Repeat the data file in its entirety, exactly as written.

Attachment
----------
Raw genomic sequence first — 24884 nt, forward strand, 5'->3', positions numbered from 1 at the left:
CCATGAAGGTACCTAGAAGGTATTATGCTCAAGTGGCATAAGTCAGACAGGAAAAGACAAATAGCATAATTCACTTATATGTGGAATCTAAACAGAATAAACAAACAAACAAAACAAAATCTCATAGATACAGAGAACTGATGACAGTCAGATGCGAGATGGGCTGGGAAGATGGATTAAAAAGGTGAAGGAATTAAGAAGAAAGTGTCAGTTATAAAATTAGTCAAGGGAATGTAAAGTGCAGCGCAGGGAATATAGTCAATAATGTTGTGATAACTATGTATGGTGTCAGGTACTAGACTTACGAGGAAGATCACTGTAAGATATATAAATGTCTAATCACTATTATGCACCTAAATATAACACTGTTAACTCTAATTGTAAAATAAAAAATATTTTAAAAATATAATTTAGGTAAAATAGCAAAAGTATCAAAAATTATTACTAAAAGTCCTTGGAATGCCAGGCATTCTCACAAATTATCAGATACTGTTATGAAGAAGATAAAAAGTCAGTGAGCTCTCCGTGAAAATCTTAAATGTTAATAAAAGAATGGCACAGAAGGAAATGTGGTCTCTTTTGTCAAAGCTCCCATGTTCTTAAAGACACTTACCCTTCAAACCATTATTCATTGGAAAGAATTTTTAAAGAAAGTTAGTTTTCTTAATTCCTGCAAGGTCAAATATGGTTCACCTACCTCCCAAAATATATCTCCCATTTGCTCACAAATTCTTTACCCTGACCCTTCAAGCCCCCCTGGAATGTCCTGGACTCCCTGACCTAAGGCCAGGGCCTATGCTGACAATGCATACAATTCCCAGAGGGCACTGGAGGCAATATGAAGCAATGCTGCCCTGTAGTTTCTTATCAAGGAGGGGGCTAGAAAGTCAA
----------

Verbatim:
Raw genomic sequence first — 24884 nt, forward strand, 5'->3', positions numbered from 1 at the left:
CCATGAAGGTACCTAGAAGGTATTATGCTCAAGTGGCATAAGTCAGACAGGAAAAGACAAATAGCATAATTCACTTATATGTGGAATCTAAACAGAATAAACAAACAAACAAAACAAAATCTCATAGATACAGAGAACTGATGACAGTCAGATGCGAGATGGGCTGGGAAGATGGATTAAAAAGGTGAAGGAATTAAGAAGAAAGTGTCAGTTATAAAATTAGTCAAGGGAATGTAAAGTGCAGCGCAGGGAATATAGTCAATAATGTTGTGATAACTATGTATGGTGTCAGGTACTAGACTTACGAGGAAGATCACTGTAAGATATATAAATGTCTAATCACTATTATGCACCTAAATATAACACTGTTAACTCTAATTGTAAAATAAAAAATATTTTAAAAATATAATTTAGGTAAAATAGCAAAAGTATCAAAAATTATTACTAAAAGTCCTTGGAATGCCAGGCATTCTCACAAATTATCAGATACTGTTATGAAGAAGATAAAAAGTCAGTGAGCTCTCCGTGAAAATCTTAAATGTTAATAAAAGAATGGCACAGAAGGAAATGTGGTCTCTTTTGTCAAAGCTCCCATGTTCTTAAAGACACTTACCCTTCAAACCATTATTCATTGGAAAGAATTTTTAAAGAAAGTTAGTTTTCTTAATTCCTGCAAGGTCAAATATGGTTCACCTACCTCCCAAAATATATCTCCCATTTGCTCACAAATTCTTTACCCTGACCCTTCAAGCCCCCCTGGAATGTCCTGGACTCCCTGACCTAAGGCCAGGGCCTATGCTGACAATGCATACAATTCCCAGAGGGCACTGGAGGCAATATGAAGCAATGCTGCCCTGTAGTTTCTTATCAAGGAGGGGGCTAGAAAGTCAA